Interspecies Interactions surveys the rapidly developing field of human-animal relations from the late medieval and early modern eras through to the mid-Victorian period. By viewing animals as authentic and autonomous historical agents who had a real impact on the world around them, this book concentrates on an under-examined but crucial aspect of the human-animal relationship: interaction.
Each chapter provides scholarly debate on the methods and challenges of the study of interspecies interactions, and together they offer an insight into the part that humans and animals have played in shaping each other’s lives, as well as encouraging reflection on the directions that human-animal relations may yet take. Beginning with an exploration of Samuel Pepys’ often emotional relationships with the many animals that he knew, the chapters cover a wide range of domestic, working, and wild animals and include case studies on carnival animals, cattle, dogs, horses, apes, snakes, sharks, and invertebrates. These case studies of human-animal interactions are further brought to life through visual representation, by the inclusion of over 20 images within the book.
From ‘sleeve cats’ to lion fights, Interspecies Interactions encompasses a broad spectrum of relationships between humans and animals. Covering topics such as use, emotion, cognition, empire, status, and performance across several centuries and continents, it is essential reading for all students and scholars of historical animal studies.
Table of Contents
List of figures
List of Contributors
Introduction: Action, Reaction, Interaction in Historical Animal Studies
Sarah Cockram and Andrew Wells
PART 1. EMPATHY, EMOTION AND COMPANIONSHIP
1. Emotions and the Sixteenth-Century Ottoman Carnival of Animals
2. Sleeve Cat and Lap Dog: Affection, Aesthetics and Proximity to Companion Animals in Renaissance Mantua
3. Equine Empathies: Giving Voice to Horses in Early Modern Germany
PART 2. USE AND ABUSE
4. The Tale of a Horse: The Levinz Colt, 1721-29
5. Animals at the Table: Performing Meat in Early Modern England and Europe
6. Blurred Lines: Bestiality and the Human Ape in Enlightenment Scotland
7. ‘A Disgusting Exhibition of Brutality’: Animals, the Law, and the Warwick Lion Fight of 1825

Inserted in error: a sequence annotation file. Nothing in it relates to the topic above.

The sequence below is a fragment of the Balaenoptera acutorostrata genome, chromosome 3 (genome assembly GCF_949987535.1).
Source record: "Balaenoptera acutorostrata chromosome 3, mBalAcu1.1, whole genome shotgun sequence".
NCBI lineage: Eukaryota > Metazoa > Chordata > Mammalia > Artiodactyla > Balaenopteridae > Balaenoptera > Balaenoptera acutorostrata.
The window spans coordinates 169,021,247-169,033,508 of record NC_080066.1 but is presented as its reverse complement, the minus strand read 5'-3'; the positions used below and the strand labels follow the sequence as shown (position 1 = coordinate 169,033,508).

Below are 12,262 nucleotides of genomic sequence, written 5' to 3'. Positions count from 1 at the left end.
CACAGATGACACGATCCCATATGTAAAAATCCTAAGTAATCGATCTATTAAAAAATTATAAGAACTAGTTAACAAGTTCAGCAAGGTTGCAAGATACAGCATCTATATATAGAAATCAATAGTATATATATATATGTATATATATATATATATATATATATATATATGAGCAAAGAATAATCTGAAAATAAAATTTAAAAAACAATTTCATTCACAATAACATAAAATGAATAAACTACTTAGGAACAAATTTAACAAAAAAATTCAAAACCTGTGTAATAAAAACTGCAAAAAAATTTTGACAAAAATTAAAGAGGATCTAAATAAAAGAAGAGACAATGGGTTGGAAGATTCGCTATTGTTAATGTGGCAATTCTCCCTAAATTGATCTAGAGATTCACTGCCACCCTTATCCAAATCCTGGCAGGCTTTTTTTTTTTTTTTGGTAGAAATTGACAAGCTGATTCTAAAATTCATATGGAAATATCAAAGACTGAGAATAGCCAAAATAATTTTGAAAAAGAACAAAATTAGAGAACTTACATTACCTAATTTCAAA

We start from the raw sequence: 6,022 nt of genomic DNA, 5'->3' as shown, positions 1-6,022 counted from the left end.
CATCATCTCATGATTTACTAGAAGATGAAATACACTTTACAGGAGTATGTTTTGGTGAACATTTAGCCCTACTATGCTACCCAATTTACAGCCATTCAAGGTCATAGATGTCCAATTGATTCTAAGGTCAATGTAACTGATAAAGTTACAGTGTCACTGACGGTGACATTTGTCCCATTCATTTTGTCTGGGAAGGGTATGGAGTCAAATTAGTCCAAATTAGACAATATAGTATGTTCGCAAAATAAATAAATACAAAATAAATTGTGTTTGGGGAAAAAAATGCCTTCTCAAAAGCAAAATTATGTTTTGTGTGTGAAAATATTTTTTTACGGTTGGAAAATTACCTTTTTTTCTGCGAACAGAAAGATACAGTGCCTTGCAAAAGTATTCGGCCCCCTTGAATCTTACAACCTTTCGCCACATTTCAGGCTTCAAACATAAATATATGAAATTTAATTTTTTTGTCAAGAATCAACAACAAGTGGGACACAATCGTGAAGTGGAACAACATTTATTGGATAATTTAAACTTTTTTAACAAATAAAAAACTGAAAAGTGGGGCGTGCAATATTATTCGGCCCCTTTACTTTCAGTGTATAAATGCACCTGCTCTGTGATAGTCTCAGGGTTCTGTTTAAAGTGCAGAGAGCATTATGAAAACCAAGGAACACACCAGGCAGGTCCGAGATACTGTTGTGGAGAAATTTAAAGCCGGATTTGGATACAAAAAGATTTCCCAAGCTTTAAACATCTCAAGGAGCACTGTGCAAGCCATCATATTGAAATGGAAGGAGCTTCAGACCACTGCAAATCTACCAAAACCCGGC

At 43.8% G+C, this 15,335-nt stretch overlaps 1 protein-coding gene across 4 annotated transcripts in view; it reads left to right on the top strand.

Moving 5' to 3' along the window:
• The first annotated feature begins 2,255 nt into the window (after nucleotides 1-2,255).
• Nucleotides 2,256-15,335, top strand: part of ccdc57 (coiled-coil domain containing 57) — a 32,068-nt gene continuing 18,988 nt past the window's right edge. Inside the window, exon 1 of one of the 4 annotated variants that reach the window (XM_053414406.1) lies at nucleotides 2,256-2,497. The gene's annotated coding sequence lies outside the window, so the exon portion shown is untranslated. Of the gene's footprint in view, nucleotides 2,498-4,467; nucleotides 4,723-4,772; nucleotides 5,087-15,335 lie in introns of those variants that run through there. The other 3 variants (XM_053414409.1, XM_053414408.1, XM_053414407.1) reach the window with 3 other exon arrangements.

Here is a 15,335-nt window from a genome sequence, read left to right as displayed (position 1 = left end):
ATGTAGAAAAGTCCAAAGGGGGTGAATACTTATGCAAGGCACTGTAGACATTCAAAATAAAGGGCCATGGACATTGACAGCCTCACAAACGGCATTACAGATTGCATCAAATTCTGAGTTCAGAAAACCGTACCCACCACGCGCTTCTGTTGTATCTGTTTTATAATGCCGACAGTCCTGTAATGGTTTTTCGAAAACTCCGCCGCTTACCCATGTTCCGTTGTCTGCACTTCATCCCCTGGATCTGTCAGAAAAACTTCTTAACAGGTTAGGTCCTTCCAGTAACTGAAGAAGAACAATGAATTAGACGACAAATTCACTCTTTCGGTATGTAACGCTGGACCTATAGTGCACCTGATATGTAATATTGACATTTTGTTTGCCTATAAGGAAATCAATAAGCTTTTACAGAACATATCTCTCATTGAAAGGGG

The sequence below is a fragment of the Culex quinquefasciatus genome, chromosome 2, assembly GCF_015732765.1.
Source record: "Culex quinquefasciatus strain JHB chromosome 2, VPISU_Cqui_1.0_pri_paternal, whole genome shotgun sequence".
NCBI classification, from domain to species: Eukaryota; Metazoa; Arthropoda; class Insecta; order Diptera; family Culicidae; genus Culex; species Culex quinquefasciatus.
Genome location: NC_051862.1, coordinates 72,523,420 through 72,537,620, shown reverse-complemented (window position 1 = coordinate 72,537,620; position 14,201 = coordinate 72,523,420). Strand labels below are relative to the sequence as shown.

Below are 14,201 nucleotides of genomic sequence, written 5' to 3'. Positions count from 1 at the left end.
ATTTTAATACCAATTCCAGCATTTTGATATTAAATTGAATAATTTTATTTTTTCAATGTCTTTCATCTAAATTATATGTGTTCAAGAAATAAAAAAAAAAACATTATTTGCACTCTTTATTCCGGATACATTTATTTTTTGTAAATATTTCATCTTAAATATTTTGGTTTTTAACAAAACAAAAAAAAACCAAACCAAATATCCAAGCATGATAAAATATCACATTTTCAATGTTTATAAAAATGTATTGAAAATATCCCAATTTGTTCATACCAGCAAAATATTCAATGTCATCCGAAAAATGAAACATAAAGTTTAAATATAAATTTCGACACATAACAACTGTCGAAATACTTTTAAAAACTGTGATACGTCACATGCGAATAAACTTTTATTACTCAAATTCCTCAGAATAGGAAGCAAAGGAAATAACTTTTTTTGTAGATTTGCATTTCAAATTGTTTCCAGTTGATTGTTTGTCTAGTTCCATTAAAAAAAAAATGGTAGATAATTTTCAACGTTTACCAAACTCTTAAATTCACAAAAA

PART 3. SELF AND OTHER: IDENTIFICATION AND CLASSIFICATION
8. Inveterate Travellers and Travelling Invertebrates: Human and Animal in Enlightenment Entomology
9. Hungarian Grey Cattle: Parallels in Constituting Animal and Human Identities
10. ‘The Monster’s Mouth…’: Dangerous Animals and the European Settlement of Australia
Sarah Cockram is Lecturer in History, c.1200-1600 at the University of Glasgow. Her publications include Isabella d’Este and Francesco Gonzaga: Power Sharing at the Italian Renaissance Court (2013) and a co-edited special issue of the journal Renaissance Studies on 'The Animal in Renaissance Italy'.
Andrew Wells is a postdoctoral researcher (Wissenschaftlicher Mitarbeiter) in the Graduate School of the Humanities (GSGG) at the Georg-August-Universität Göttingen, Germany. He has published essays in History Compass, the Journal of British Studies, and History of European Ideas. His forthcoming book explores the interactions of racial and sexual concepts and identities in eighteenth-century British culture.
"Interspecies Interactions urges us to mark out new intellectual and methodological territory in historical animal studies. Its chapters span continents, centuries and species in nuanced and revealing ways, celebrating the intertwined becomings of animals, humans and their historical environments. This coherent diversity will be valued by students and scholars across the humanities."
Peter Hobbins, The University of Sydney, Australia
"Interspecies Interactions offers original and compelling essays on early modern animals, decentralizing humans and offering new models for considering animal-human relations. Its broad range of places, animals, and approaches represents a new level of sophistication in the historical study of animals."
Anita Guerrini, Oregon State University, USA
"Scholarly and well written, Interspecies Interactions is sensitive to challenges inherent in researching historical animal studies, and will play an exemplary role in expanding the field. The eleven essays here span the period of the middle ages to modernity and are arranged within three helpful themes, ‘Empathy, Emotion and Companionship’, ‘Use and Abuse’, and ‘Identification and Classification’. In writing history that takes animal experience seriously, the book is a call for respect for the natural world not only in our past but also for our present and future."
Emily Brady, University of Edinburgh, UK